In one study, from the Boundary Waters area of Minnesota, seeds in a 270 year-old forest sprouted after a fire. In a greenhouse test, almost all of the seeds germinated after 10 minutes exposure to temperatures of 65-100° C (150 to 210° F).

The leaves of the beautiful Bicknell’s Geranium. Photo by Edwin Knox

This plant loves fire! So why had none of us seen it before? Well, once the other plants and trees start to recover, the Bicknell’s geranium disappears. In some forests, it can cover 25% of the forest floor the year after the fire, but in three to five years… it’s gone.

But it’s not really gone. It leaves behind seeds, and they wait for the next fire, even if it is hundreds of years away.

The forests of Waterton look ravaged, but life will return…

Waterton’s Big Burn is a Magnet for Wildlife

October 7, 2018

Nadine and I are standing above Galway Creek, on the eastern edge of Waterton, with our old friend and long time park warden Edwin Knox. In front of us, in the shaded snow, is a tableau of wildlife tracks. There are dozens of mouse tracks, and moving up in size there are the footprints of pine marten, wolf, deer, and most impressively, grizzly bear.

Grizzly tracks on the left, mouse tracks in the centre, and marten tracks on the right.


The bear tracks look very fresh, and lead to two big digs in the hillside. “Oh, yes,” says Edwin. “It looks like it’s after the hedysarum.” We peer into the hole, and sure enough, we can see the severed stalks and fresh greenery. In the dirt behind, there are unmistakable claw marks where the bear has scooped out the sweet roots.

Freshly dug up Hedysarum sulphurescens. The bears go for the roots, not the greenery.


We are visiting Waterton, where I used to work, for the first time since a ferocious wildfire – the “Kenow” Fire – tore through the park last September. We wanted to see for ourselves what the fire had wrought, and what had happened since. Before getting to our wildlife track bonanza, we’ve already seen the tracks of moose, elk and coyote, all in a section of the park that was completely consumed by flames.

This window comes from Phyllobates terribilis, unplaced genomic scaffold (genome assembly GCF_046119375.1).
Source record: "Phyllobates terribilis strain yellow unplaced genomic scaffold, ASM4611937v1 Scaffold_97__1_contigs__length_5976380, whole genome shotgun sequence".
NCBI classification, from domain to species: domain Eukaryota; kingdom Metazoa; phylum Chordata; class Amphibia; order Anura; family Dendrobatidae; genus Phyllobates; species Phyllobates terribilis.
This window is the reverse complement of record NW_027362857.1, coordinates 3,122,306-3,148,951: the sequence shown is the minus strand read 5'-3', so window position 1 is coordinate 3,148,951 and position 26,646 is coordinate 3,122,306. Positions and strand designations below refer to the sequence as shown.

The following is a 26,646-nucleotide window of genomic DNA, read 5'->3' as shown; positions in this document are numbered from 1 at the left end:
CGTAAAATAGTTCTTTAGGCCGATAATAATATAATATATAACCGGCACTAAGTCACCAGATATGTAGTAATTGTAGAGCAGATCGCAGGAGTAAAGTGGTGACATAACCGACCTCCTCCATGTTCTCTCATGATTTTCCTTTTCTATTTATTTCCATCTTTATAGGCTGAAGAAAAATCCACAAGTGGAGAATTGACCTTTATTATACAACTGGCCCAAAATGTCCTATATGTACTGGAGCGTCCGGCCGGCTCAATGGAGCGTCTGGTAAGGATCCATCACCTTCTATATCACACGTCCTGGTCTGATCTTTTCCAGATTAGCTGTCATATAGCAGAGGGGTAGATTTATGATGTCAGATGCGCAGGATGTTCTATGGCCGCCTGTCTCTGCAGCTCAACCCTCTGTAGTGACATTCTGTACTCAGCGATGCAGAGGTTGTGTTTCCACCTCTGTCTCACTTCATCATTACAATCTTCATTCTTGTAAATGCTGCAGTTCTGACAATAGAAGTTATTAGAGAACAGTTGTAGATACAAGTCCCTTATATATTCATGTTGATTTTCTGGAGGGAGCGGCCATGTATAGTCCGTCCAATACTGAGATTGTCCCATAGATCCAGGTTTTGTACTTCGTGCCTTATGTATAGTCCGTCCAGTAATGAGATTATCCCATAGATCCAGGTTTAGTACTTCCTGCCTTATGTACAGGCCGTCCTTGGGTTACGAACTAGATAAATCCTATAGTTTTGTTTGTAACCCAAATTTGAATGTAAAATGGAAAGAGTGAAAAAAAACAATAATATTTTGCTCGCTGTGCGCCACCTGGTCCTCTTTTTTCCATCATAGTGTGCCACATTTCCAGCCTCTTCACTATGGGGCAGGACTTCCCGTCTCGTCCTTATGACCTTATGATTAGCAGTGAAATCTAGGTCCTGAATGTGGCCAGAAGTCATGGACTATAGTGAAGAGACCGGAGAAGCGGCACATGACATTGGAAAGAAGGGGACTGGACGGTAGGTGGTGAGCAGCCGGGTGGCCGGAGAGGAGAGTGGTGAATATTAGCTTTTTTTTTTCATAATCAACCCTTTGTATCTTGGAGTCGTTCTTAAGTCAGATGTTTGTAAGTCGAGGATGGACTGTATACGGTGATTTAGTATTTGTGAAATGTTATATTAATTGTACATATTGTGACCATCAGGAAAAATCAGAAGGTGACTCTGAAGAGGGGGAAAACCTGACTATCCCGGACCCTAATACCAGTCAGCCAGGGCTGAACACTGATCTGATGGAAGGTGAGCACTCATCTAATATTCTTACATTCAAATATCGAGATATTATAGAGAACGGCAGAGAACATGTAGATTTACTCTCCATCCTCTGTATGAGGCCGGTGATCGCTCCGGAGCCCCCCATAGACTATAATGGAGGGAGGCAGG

Nadine & Edwin look out over last September’s burn.


Before the day is done, we will see a pair of moose courting in the burned-out timber, and a deer happily browsing on the vegetation that sprouted this summer. It is a picture of resiliency and recovery, with wildlife thriving in a landscape that was blackened one year earlier.

Next week, part two of this story, in which the we make (at least to us) an amazing discovery…

Autumn Art

Today marks the first official full day of autumn, but fall comes early to the Canadian Rockies. We’ve been experiencing it for weeks. If you need proof, we’ve had lots of snow so far this month, there are fall colours everywhere, and Jack Frost has left his mark.

But for me, the best piece of proof that fall has arrived comes from seeds. In September, our plants throw themselves into the task of making seeds: in a frantic effort to beat winter, they create miniature templates of themselves, and send them forth into the mountains. My favourites are the species that defy gravity, producing extremely light seeds wrapped in gossamer fluff. When these seeds are dry, and the wind gets to them, they head skyward, to journey for miles, or dozens of miles.

Yellow dryas


This fall, I made a concerted effort to photograph some of these seeds, as they are things of beauty. Enjoy the show.

Happy autumn, everyone!

Willow at Bow Lake


River Beauty


Cotton Grass

Canada Day and July the 4th are for the Birds!

Canada’s national holiday was on July 1, and tomorrow, July 4, is America’s Independence Day. How can we say that these two holidays are for the birds?

Let us give you three reasons: